We planned to pack as light as possible so we took the following clothes for each person.  We either washed our clothes in the washing machines along the streets (50p) or paid to have our laundry done for us for £1

  • 1 pair of zip off trousers from Mountain Warehouse
  • 1 long sleeved lightweight jumper .  I wore a yoga breathable top which was great.
  • 1 good quality Berghaus waterproof jacket
  • 5 sets of underwear
  • 2 pairs of shorts
  • 3 tops – 2 sleeveless, one with short sleeves
  • 1 cotton day dress, 1 cotton evening dress for the girls
  • Swimming costume
  • 1 pair of trainers, 1 pair of walking sandals & 1 pair of flip flops
medical kit backpacking

Our medical kit included

  • A St Johns Ambulance first aid kit – we actually only used the plasters out of the kit for cuts but I felt this was important to take. I bought this from Amazon.
  • A pack of Sterile needles 
  • Sun cream – I was surprised how expensive the sun cream was so was pleased that we packed enough to get us through the first 2 weeks.
  • Mosquito spray. I took an Avon so soft and jungle formula with deet and both of these were useless! In the end, I purchased a local product (around £1 and could be found in any 7 eleven) and it was excellent. See image for the actual cream.

We took some other items which we found invaluable whilst away

  • Camping towels. Super lightweight microfibre camping towels from Amazon which we got a lot of use out of.
  • Torches. A couple of nights in the North we had no electricity so our torches were well used.
  • Portable washing line. We used this so many times I am really glad we packed this! We took a heavy duty one and it worked really well.
  • Kindle & Ipad mini – when traveling we often read our kindles and we did take the iPad mini with us. We downloaded a couple of movies but the kids used it most to play solitaire
  • A pack of cards
  • Compact Camera – I took my trusty Canon GX1 mark 2 for photos and video.

First stop Bangkok

We arrived in Bangkok very early in the morning and checked straight into our accommodation which I had booked via booking.com. We paid £28 per night for a room with 2 double bed at Resort M. The rooms were much cheaper than most in Bangkok because we stayed on the outskirts of the city and went in and out on the sky train.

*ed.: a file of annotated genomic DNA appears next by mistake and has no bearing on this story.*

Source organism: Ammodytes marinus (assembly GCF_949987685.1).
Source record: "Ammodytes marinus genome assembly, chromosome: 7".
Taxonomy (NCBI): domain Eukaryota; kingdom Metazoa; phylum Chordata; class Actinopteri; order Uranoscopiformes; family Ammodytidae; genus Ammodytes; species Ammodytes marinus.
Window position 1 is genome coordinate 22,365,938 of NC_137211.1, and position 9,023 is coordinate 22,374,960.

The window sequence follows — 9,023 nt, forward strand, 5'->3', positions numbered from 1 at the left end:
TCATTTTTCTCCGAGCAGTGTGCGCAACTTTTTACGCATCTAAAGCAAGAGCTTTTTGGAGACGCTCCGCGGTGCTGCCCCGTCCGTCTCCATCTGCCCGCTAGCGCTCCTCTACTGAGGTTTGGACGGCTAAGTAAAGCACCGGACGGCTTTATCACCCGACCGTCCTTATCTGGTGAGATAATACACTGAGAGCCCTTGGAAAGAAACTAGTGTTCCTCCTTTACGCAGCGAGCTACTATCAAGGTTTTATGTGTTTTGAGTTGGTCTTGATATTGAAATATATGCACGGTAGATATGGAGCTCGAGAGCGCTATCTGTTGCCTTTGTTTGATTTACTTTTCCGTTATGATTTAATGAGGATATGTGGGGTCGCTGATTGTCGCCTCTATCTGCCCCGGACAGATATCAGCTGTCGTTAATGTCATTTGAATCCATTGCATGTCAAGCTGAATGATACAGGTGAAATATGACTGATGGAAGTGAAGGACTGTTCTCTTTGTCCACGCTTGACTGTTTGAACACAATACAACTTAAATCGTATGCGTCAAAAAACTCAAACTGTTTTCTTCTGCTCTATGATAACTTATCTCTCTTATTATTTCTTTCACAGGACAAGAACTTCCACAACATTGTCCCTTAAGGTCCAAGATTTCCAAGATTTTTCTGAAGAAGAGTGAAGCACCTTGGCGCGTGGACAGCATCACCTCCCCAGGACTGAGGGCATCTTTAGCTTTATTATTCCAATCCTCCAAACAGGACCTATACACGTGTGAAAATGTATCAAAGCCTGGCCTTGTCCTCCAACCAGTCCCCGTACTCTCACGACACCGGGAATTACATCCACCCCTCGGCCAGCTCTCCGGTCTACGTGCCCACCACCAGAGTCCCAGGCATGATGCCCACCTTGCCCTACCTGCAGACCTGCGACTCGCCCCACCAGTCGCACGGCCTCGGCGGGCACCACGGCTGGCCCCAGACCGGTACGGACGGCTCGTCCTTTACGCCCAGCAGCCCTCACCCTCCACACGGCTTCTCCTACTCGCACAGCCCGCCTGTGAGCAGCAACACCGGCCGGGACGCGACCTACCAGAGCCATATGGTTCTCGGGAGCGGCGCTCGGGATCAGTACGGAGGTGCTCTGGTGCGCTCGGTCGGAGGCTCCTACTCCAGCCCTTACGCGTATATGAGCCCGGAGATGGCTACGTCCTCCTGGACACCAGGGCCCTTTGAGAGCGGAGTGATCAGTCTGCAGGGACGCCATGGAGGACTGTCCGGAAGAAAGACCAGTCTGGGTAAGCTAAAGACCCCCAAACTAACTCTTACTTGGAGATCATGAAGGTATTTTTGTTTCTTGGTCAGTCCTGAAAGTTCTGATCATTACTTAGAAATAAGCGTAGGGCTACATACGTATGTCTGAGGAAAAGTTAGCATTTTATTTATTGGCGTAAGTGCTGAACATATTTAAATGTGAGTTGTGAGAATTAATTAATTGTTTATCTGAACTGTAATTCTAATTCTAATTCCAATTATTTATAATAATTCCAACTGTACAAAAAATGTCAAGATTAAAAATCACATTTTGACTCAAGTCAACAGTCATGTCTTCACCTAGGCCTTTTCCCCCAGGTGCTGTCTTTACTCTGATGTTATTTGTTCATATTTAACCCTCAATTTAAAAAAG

Our first tip is that Thai taxi drivers often have NO IDEA where your accommodation is despite having a full address. We picked up a metered taxi from the airport but he had no sat nav so he had to stop twice to ask for directions. Having unrestricted data on my phone would have been a big help (see phone and app tips below!)

Bangkok’s River tour


We decided to stay up when we arrived and took a tuk tuk down to the river to explore. We got chatting to a couple of the Sky train who suggested we get on the Chao Phraya River Express Hop on Hop off boat. Tickets are £3 each for the day and you can cover all the major sites including the Grand Palace. On the day we were exploring the Grand Palace closed at 3 pm so check ahead what time it closes!

We visited a couple of stunning temples and the markets. It was also my kid’s first experience of being asked for photos by Thai locals – their blonde hair attracted a lot of attention and we were stopped by families, guards, and monks for pictures!

family backpackers in Bangkok

Lumpini Park

A beautiful park with lots of wildlife

After our day of exploring the sites along the river, we decided to head for Lumpini park to see the famous water monitor lizards. We ended up spending hours here as you can feed the fish and turtles too. We also found a great playground and had a really relaxing afternoon.  The kids also found their first coconut which fell from a tree right in front of us.

Lumpini Park Bangkok

The Unicorn Cafe

Heaven for a 7 year old girl!


High on my daughters to do list was the Unicorn Cafe so we jumped in a tuk-tuk and headed off to Sugar Heaven! The menu basically consists of waffles, chocolate, pancakes, ice cream etc and the portions were huge! In Sophie’s words “the best bit was I could dress up as a unicorn to eat my chocolate ice cream”. It was a bit of fun as a family and the food wasn’t actually priced that badly. I think it’s best as somewhere to go for a dessert. Note my son is not in any of the photos 😉

Unicorn cafe bangkok

Eating & getting around